information on fluid volumes. So this is our timeline. We'll start the trial in 2019. We hope to have FDA approval for hematocrit, flow, stenosis, and cardiac output in Q1, Q1 and Q4 of 2020, and we look forward to
presenting the data at further meetings here in the future. Thank you very much.
- Thank you for the honor of the podium and for this very interesting debate. I have a couple disclosures. The largest one being is that I actually don't use Ch-EVAR in my practice for what it's worth. And so take everything I say with a grain of salt. I don't believe in parallel grafts for a very good reason.
My opponent and the people who present and publish on parallel grafts are honest-looking, wonderful people who are good surgeons but I don't think that branch stents were tested to be radially or externally compressed. And I don't think there's such a thing as a mild type 1A endoleak.
But more importantly, we have a better alternative. We have fenestrated devices. And as Doctor Eagleton very, very astutely pointed out earlier in this session, the 12 year experience or the long term experience with fenestrated devices has been well established and there is almost no
aneurism related mortality in people who are implanted with a fenestrated device correctly over the rest of their lifespan. And we also know because the guys in Momo have shown us so nicely that aneurism diameter actually decreases once you are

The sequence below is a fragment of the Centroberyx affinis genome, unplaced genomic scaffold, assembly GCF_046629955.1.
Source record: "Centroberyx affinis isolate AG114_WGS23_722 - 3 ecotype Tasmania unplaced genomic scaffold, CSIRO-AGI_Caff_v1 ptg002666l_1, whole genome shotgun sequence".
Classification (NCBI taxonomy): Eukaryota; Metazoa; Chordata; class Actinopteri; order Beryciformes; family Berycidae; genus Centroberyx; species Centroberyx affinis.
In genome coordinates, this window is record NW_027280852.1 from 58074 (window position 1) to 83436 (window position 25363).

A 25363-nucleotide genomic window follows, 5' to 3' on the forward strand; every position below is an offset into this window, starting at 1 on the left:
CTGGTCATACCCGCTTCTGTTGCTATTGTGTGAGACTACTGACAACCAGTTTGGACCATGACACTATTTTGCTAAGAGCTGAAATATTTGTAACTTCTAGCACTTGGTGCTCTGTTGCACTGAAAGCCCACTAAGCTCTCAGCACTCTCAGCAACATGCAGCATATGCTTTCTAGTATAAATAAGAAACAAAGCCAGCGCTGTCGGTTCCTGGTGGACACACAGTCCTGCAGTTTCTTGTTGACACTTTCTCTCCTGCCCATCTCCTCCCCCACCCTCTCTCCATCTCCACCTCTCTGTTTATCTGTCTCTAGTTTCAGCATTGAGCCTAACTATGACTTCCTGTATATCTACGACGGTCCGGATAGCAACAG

the owner of a fenestrated device, suggesting that we change the natural history of disease. We've also learned since early experience that if we use enough of a landing zone, the risk of a type 1A endoleak in the post-operative period is almost nothing and that means that we're
increasing the complexity of our repair. We also know that the late type 1A endoleaks that we used to see can be obliterated if we use enough of a landing zone that we work against progression of disease. And many centers, this is the data from my center,
have shown that over time, increasing your repair to a four vessel fenestrated, to be quite aggressive with your ceiling zone, means that you will have an extraordinarily durable repair. So why wouldn't you use FEVAR? I don't see any good reason in the literature
not to use FEVAR other than the fact that in some patients, when you need it urgently, you don't have it. So for this reason, when I started the aortic center at my place, we looked very seriously at the evidence behind chimney devices to see if there is a reason
for us to use Ch-EVAR in emergency or urgent situations. Chimneys have been around for quite a long time and there's actually a good volume of evidence out there to talk about it. But the trouble is the evidence is heterogeneous. We don't know how many vessels are often incorporated
and we don't really know how those stents will land in the aorta and the bottom line is that despite a great deal of accumulated experience, there's still a lot of type 1A endoleaks, even amongst experienced providers. One of my opponents in this debate has published extensively
very large volumes of evidence with great deal of experience but there's still an 8% risk of type 1A endoleak and there is no clinically significant decrease in aneurism diameter over the long term. This is likely because as the repairs increase in complexity the gutters are too long to seal